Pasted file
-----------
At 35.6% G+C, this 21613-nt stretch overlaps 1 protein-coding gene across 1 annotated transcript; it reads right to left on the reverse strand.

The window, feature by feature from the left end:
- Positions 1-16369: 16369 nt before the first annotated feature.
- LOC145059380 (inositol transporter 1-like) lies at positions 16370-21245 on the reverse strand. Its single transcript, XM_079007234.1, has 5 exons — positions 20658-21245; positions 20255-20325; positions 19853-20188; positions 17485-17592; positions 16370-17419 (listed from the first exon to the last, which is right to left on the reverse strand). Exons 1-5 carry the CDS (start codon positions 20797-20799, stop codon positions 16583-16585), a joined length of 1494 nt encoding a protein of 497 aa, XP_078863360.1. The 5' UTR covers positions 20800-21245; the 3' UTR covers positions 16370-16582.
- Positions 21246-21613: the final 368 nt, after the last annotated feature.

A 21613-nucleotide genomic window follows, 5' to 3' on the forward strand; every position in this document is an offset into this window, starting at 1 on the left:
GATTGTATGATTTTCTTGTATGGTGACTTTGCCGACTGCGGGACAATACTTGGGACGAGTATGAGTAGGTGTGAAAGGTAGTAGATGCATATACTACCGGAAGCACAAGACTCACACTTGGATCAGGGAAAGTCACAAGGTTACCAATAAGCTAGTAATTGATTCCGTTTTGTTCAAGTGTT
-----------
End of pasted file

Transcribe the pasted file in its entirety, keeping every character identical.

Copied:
At 35.6% G+C, this 21613-nt stretch overlaps 1 protein-coding gene across 1 annotated transcript; it reads right to left on the reverse strand.

The window, feature by feature from the left end:
- Positions 1-16369: 16369 nt before the first annotated feature.
- LOC145059380 (inositol transporter 1-like) lies at positions 16370-21245 on the reverse strand. Its single transcript, XM_079007234.1, has 5 exons — positions 20658-21245; positions 20255-20325; positions 19853-20188; positions 17485-17592; positions 16370-17419 (listed from the first exon to the last, which is right to left on the reverse strand). Exons 1-5 carry the CDS (start codon positions 20797-20799, stop codon positions 16583-16585), a joined length of 1494 nt encoding a protein of 497 aa, XP_078863360.1. The 5' UTR covers positions 20800-21245; the 3' UTR covers positions 16370-16582.
- Positions 21246-21613: the final 368 nt, after the last annotated feature.

A 21613-nucleotide genomic window follows, 5' to 3' on the forward strand; every position in this document is an offset into this window, starting at 1 on the left:
GATTGTATGATTTTCTTGTATGGTGACTTTGCCGACTGCGGGACAATACTTGGGACGAGTATGAGTAGGTGTGAAAGGTAGTAGATGCATATACTACCGGAAGCACAAGACTCACACTTGGATCAGGGAAAGTCACAAGGTTACCAATAAGCTAGTAATTGATTCCGTTTTGTTCAAGTGTT